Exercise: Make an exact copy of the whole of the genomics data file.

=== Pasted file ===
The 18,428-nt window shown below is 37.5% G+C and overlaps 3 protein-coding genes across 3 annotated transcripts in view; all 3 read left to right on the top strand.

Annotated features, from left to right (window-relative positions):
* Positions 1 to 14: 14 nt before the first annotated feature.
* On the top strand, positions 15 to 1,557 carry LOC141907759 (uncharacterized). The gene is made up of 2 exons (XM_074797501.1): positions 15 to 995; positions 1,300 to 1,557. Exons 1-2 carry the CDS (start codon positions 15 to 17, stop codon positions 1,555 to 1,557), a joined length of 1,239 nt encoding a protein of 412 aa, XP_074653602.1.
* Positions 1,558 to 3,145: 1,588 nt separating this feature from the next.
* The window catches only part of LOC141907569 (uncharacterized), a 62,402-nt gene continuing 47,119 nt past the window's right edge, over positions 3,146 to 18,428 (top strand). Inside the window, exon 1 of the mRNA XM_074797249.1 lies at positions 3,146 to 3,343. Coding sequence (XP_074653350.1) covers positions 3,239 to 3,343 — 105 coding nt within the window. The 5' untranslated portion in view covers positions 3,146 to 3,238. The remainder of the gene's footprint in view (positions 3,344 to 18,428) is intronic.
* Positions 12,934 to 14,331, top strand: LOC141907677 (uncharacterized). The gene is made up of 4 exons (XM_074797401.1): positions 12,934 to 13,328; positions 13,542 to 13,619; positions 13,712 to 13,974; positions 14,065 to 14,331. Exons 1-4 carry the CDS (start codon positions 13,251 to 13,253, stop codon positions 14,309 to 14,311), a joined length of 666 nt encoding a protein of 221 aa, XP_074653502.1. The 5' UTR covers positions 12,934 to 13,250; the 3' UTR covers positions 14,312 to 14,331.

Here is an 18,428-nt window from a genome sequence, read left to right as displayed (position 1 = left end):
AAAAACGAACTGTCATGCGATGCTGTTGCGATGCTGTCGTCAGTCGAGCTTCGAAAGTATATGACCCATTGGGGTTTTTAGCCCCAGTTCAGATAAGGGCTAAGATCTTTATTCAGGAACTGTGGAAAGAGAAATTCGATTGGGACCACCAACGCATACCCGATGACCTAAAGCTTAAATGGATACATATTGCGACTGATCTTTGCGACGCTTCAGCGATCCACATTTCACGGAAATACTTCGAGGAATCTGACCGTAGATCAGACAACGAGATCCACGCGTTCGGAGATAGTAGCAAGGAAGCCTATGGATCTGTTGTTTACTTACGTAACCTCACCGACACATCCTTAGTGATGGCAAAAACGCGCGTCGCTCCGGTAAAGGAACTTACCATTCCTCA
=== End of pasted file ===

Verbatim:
The 18,428-nt window shown below is 37.5% G+C and overlaps 3 protein-coding genes across 3 annotated transcripts in view; all 3 read left to right on the top strand.

Annotated features, from left to right (window-relative positions):
* Positions 1 to 14: 14 nt before the first annotated feature.
* On the top strand, positions 15 to 1,557 carry LOC141907759 (uncharacterized). The gene is made up of 2 exons (XM_074797501.1): positions 15 to 995; positions 1,300 to 1,557. Exons 1-2 carry the CDS (start codon positions 15 to 17, stop codon positions 1,555 to 1,557), a joined length of 1,239 nt encoding a protein of 412 aa, XP_074653602.1.
* Positions 1,558 to 3,145: 1,588 nt separating this feature from the next.
* The window catches only part of LOC141907569 (uncharacterized), a 62,402-nt gene continuing 47,119 nt past the window's right edge, over positions 3,146 to 18,428 (top strand). Inside the window, exon 1 of the mRNA XM_074797249.1 lies at positions 3,146 to 3,343. Coding sequence (XP_074653350.1) covers positions 3,239 to 3,343 — 105 coding nt within the window. The 5' untranslated portion in view covers positions 3,146 to 3,238. The remainder of the gene's footprint in view (positions 3,344 to 18,428) is intronic.
* Positions 12,934 to 14,331, top strand: LOC141907677 (uncharacterized). The gene is made up of 4 exons (XM_074797401.1): positions 12,934 to 13,328; positions 13,542 to 13,619; positions 13,712 to 13,974; positions 14,065 to 14,331. Exons 1-4 carry the CDS (start codon positions 13,251 to 13,253, stop codon positions 14,309 to 14,311), a joined length of 666 nt encoding a protein of 221 aa, XP_074653502.1. The 5' UTR covers positions 12,934 to 13,250; the 3' UTR covers positions 14,312 to 14,331.

Here is an 18,428-nt window from a genome sequence, read left to right as displayed (position 1 = left end):
AAAAACGAACTGTCATGCGATGCTGTTGCGATGCTGTCGTCAGTCGAGCTTCGAAAGTATATGACCCATTGGGGTTTTTAGCCCCAGTTCAGATAAGGGCTAAGATCTTTATTCAGGAACTGTGGAAAGAGAAATTCGATTGGGACCACCAACGCATACCCGATGACCTAAAGCTTAAATGGATACATATTGCGACTGATCTTTGCGACGCTTCAGCGATCCACATTTCACGGAAATACTTCGAGGAATCTGACCGTAGATCAGACAACGAGATCCACGCGTTCGGAGATAGTAGCAAGGAAGCCTATGGATCTGTTGTTTACTTACGTAACCTCACCGACACATCCTTAGTGATGGCAAAAACGCGCGTCGCTCCGGTAAAGGAACTTACCATTCCTCA